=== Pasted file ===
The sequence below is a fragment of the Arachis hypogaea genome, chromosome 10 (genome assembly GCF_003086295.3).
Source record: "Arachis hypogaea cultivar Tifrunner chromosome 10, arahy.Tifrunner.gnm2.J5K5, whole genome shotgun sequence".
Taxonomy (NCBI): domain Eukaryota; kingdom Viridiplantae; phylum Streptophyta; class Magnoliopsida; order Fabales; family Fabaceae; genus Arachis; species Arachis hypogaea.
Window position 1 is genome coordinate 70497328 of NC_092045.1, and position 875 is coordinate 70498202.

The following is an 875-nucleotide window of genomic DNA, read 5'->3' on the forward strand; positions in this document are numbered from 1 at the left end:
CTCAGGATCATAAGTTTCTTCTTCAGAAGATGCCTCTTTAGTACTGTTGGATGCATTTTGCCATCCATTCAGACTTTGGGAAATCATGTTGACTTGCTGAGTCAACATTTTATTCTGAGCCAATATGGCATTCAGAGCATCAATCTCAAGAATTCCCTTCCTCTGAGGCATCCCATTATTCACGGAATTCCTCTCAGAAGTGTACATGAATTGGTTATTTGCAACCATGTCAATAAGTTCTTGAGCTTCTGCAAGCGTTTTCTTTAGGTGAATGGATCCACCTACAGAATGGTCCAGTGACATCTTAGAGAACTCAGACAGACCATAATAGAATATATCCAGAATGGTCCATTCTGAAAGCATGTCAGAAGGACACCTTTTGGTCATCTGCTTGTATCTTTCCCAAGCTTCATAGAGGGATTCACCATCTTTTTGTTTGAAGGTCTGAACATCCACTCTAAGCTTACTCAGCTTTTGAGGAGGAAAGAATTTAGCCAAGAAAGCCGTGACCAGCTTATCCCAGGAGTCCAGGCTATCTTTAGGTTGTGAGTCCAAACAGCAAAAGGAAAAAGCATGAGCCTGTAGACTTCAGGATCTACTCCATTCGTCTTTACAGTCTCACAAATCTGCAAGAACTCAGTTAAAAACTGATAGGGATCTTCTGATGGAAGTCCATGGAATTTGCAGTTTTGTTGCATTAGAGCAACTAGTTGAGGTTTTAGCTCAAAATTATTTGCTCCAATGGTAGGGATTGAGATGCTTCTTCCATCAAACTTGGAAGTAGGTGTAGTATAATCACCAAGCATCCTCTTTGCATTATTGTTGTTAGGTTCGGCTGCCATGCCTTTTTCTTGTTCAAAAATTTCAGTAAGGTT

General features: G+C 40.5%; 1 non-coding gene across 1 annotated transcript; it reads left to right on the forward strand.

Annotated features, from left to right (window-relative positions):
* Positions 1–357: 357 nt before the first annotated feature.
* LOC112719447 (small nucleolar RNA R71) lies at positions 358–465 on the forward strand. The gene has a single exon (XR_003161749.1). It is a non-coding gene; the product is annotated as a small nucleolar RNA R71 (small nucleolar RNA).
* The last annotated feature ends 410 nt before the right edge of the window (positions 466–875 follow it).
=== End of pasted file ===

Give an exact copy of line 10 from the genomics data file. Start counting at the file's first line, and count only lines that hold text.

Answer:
* LOC112719447 (small nucleolar RNA R71) lies at positions 358–465 on the forward strand. The gene has a single exon (XR_003161749.1). It is a non-coding gene; the product is annotated as a small nucleolar RNA R71 (small nucleolar RNA).